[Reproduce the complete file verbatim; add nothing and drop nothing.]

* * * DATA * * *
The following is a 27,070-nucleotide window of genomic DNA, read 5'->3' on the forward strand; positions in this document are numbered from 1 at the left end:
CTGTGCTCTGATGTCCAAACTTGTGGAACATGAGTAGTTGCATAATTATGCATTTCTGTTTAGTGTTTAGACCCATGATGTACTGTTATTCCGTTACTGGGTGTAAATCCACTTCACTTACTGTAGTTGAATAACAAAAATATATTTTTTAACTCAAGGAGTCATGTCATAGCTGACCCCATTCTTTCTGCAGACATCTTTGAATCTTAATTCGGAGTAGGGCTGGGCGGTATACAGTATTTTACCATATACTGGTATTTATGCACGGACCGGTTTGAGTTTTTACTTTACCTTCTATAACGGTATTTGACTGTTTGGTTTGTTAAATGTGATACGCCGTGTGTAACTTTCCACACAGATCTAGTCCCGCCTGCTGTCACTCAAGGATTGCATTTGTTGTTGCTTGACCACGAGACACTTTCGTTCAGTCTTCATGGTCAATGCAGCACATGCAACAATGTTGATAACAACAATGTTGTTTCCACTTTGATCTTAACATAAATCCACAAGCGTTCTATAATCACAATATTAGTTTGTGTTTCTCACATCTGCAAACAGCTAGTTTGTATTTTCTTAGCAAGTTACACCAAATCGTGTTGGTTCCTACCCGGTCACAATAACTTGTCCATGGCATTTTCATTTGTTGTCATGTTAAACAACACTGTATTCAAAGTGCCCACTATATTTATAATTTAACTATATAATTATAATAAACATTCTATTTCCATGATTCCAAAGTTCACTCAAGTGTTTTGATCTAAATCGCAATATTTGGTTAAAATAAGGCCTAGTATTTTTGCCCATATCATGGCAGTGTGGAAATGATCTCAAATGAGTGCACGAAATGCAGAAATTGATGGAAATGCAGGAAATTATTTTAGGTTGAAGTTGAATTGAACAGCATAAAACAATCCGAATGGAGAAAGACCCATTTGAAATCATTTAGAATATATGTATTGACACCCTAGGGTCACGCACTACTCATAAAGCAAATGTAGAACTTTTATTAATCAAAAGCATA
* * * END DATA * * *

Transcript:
The following is a 27,070-nucleotide window of genomic DNA, read 5'->3' on the forward strand; positions in this document are numbered from 1 at the left end:
CTGTGCTCTGATGTCCAAACTTGTGGAACATGAGTAGTTGCATAATTATGCATTTCTGTTTAGTGTTTAGACCCATGATGTACTGTTATTCCGTTACTGGGTGTAAATCCACTTCACTTACTGTAGTTGAATAACAAAAATATATTTTTTAACTCAAGGAGTCATGTCATAGCTGACCCCATTCTTTCTGCAGACATCTTTGAATCTTAATTCGGAGTAGGGCTGGGCGGTATACAGTATTTTACCATATACTGGTATTTATGCACGGACCGGTTTGAGTTTTTACTTTACCTTCTATAACGGTATTTGACTGTTTGGTTTGTTAAATGTGATACGCCGTGTGTAACTTTCCACACAGATCTAGTCCCGCCTGCTGTCACTCAAGGATTGCATTTGTTGTTGCTTGACCACGAGACACTTTCGTTCAGTCTTCATGGTCAATGCAGCACATGCAACAATGTTGATAACAACAATGTTGTTTCCACTTTGATCTTAACATAAATCCACAAGCGTTCTATAATCACAATATTAGTTTGTGTTTCTCACATCTGCAAACAGCTAGTTTGTATTTTCTTAGCAAGTTACACCAAATCGTGTTGGTTCCTACCCGGTCACAATAACTTGTCCATGGCATTTTCATTTGTTGTCATGTTAAACAACACTGTATTCAAAGTGCCCACTATATTTATAATTTAACTATATAATTATAATAAACATTCTATTTCCATGATTCCAAAGTTCACTCAAGTGTTTTGATCTAAATCGCAATATTTGGTTAAAATAAGGCCTAGTATTTTTGCCCATATCATGGCAGTGTGGAAATGATCTCAAATGAGTGCACGAAATGCAGAAATTGATGGAAATGCAGGAAATTATTTTAGGTTGAAGTTGAATTGAACAGCATAAAACAATCCGAATGGAGAAAGACCCATTTGAAATCATTTAGAATATATGTATTGACACCCTAGGGTCACGCACTACTCATAAAGCAAATGTAGAACTTTTATTAATCAAAAGCATA